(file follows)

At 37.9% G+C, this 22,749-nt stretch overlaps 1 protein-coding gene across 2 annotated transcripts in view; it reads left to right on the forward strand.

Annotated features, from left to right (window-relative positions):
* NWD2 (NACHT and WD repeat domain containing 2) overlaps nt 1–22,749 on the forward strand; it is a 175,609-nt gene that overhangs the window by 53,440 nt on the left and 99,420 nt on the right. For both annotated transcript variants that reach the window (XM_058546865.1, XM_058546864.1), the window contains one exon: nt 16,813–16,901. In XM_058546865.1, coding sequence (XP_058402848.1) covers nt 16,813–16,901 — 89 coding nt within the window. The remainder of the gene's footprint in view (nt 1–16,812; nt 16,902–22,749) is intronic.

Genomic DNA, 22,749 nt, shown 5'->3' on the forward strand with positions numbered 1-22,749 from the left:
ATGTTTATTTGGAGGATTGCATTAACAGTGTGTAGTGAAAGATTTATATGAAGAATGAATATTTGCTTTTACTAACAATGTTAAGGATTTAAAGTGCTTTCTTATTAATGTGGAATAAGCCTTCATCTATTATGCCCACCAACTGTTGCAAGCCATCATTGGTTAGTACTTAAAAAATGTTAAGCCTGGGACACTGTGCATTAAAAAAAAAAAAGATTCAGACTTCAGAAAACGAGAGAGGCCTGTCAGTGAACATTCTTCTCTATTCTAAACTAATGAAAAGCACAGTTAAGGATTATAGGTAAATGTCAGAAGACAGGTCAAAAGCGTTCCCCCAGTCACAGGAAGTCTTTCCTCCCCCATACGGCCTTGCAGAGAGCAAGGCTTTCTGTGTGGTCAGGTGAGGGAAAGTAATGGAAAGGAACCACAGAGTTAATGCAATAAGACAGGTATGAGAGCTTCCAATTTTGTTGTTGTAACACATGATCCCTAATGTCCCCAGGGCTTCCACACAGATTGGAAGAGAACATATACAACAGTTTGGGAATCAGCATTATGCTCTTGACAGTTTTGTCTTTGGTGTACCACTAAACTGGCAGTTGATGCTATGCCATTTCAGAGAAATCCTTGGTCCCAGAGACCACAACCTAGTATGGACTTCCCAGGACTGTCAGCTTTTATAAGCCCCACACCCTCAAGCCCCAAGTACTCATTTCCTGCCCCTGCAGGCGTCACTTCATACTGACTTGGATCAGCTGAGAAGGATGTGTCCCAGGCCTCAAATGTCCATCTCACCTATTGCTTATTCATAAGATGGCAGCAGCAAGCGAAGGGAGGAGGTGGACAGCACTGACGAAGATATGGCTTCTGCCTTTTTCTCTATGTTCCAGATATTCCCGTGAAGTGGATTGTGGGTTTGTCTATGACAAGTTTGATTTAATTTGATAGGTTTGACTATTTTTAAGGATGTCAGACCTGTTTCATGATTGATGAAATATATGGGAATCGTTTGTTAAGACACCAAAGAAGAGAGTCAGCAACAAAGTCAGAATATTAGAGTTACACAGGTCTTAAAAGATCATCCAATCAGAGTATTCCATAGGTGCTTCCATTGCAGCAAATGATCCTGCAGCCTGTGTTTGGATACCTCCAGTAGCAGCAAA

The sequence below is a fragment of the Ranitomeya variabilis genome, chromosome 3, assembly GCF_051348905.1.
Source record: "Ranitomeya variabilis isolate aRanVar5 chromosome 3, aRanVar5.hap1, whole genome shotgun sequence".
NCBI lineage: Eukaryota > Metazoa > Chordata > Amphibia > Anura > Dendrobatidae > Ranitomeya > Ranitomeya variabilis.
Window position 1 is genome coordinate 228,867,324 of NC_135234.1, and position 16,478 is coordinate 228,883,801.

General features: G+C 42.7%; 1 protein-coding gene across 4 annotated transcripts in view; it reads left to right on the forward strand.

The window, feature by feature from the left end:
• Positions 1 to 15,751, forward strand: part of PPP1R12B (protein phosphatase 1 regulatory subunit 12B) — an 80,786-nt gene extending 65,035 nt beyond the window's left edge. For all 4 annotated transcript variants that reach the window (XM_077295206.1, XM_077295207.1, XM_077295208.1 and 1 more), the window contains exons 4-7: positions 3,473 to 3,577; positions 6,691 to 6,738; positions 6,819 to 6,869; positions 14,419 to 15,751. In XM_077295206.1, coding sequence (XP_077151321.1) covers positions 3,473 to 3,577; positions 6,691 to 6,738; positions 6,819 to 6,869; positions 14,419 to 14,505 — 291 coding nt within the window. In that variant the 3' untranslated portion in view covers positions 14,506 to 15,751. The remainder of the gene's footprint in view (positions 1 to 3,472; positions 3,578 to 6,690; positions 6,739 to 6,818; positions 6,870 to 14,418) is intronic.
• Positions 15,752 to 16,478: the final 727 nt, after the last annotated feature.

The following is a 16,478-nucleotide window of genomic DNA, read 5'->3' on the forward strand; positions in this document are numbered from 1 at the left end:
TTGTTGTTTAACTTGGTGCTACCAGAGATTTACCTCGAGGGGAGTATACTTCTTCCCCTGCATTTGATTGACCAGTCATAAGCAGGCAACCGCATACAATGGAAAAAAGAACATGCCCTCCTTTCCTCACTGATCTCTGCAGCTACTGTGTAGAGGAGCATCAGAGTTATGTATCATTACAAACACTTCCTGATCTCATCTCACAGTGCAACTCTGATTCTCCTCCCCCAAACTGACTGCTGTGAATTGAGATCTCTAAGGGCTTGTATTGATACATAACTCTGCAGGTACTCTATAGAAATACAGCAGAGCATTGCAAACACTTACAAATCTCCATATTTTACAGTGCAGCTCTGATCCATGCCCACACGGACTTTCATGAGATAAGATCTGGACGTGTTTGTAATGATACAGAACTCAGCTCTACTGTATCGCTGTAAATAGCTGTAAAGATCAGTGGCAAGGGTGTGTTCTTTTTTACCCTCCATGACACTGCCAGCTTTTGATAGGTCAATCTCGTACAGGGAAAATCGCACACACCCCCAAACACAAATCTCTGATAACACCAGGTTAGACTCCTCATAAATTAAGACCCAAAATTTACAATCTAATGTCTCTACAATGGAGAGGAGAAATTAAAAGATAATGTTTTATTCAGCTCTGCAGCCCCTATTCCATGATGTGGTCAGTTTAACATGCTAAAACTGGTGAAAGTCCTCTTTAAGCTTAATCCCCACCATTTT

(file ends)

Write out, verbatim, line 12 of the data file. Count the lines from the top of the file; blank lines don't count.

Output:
• Positions 1 to 15,751, forward strand: part of PPP1R12B (protein phosphatase 1 regulatory subunit 12B) — an 80,786-nt gene extending 65,035 nt beyond the window's left edge. For all 4 annotated transcript variants that reach the window (XM_077295206.1, XM_077295207.1, XM_077295208.1 and 1 more), the window contains exons 4-7: positions 3,473 to 3,577; positions 6,691 to 6,738; positions 6,819 to 6,869; positions 14,419 to 15,751. In XM_077295206.1, coding sequence (XP_077151321.1) covers positions 3,473 to 3,577; positions 6,691 to 6,738; positions 6,819 to 6,869; positions 14,419 to 14,505 — 291 coding nt within the window. In that variant the 3' untranslated portion in view covers positions 14,506 to 15,751. The remainder of the gene's footprint in view (positions 1 to 3,472; positions 3,578 to 6,690; positions 6,739 to 6,818; positions 6,870 to 14,418) is intronic.